Mark of the Maker: Interview with ceramicist Jake Boex

Oct 2, 2023

Porthleven-based artist Jake Boex has created a unique range of ceramics for our Member Café in preparation for our opening. Members and guests will be able to enjoy their Foundation Coffee in one of Jake’s beautiful mugs, while admiring the view which inspired their design. 

We visited Jake in his ceramics studio on the Cornish coast to find out more about his work and sources of inspiration, and what it’s like to be an artist living and working in Cornwall.

Firstly, tell us a bit about the ceramics you’ve created for us.

I was asked to produce a large number of coffee mugs for use in the café at the new co-working space. I immediately liked the concept of Bayspace as somewhere local people could grow their ideas – I see it becoming a catalyst of creativity in all sorts of fields, fuelled by lots of coffee of course. 

So, I wanted every piece to be unique, like each of the individuals who’ll be using the space to do interesting things. Every piece is hand-thrown and therefore slightly different. 

I also wanted the pieces to have a vivid connection to the natural world. Having visited the building, I know that the view is this huge, vital presence. The subtle glaze of the ceramics brings the seascape and the horizon quite literally into reach.     

Do you enjoy making this kind of domestic ware? Or did it get a bit repetitive!

I think functional pieces like this can be ‘art’ too! After all, Bayspace is a short stroll from Leach Pottery, where Studio Pottery acquired a new status thanks to the work of Bernard Leach and Shoji Hamada. 

My sculptural work explores form, light, glaze and texture, and these pieces do the same. If anything, there’s the extra challenge of getting the functionality right – no one wants a coffee mug that fails ergonomically! 

Do you look for inspiration in the work of other artists?

Mark Rothko was a big inspiration for me growing up – there’s several works by Rothko in the permanent collection at the Tate Modern. Standing in front of them you get this feeling of stillness; it’s the same feeling I get now when I’m in the ocean looking towards the horizon and my thoughts kind of fall away. I try and integrate that sensation into my work, both in the glazes as the colours transition, and in the forms themselves.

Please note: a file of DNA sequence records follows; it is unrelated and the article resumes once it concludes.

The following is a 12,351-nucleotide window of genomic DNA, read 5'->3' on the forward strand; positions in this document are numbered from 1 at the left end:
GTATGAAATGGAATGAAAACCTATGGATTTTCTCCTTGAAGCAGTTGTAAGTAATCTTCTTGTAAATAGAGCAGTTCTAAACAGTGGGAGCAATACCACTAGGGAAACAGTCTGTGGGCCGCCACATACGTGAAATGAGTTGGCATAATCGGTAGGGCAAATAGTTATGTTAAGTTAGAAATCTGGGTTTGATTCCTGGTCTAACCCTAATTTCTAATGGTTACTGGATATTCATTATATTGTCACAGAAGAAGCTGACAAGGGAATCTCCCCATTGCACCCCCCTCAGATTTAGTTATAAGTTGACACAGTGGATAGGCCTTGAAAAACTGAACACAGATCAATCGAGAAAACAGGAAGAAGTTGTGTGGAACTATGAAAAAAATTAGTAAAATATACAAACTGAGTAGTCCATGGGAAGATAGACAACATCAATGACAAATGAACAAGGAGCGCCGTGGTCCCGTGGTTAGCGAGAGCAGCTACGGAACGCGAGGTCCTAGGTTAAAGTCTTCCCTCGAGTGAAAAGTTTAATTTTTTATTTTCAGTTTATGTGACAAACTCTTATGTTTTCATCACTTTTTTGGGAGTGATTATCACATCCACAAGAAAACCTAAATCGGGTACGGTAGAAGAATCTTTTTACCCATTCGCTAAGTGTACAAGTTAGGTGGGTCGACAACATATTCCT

What’s the best and most challenging thing about working in Cornwall? 

The landscape and seascape here are endlessly inspiring, we’re very lucky to have pristine places all around us. The colours of the land and sea as the seasons change influence my work, and the air quality is so clear everything just seems more vivid somehow. I’m sure that’s why so many creative people are shaped in Cornwall or drawn to live and work here. 

On the downside it sometimes feels quite remote, especially when you have to travel to galleries in London and elsewhere, but I guess that’s also part of its appeal. 

What do you do in your downtime?

I like running, walking, swimming and surfing, but don’t get the wrong impression – I’m also a committed sitter! I’m quite happy finding a spot on the coast path and simply taking it all in, finding stillness, observing, and appreciating nature. 

Do you have any good tips for our members exploring your neck of the woods? 

Porthleven is a fun place to be right now. There’s lots of quirky cafes and bars, a good community feel and great walking and swimming on the doorstep. 

I like Nauti But Ice for a coffee overlooking the harbour, and Shoals Brewery taproom is a good spot for a beer and a pizza. 

Now that Bayspace is open, we have exciting plans to work with local creatives and businesses in various ways – keep up to date over on our Instagram feed.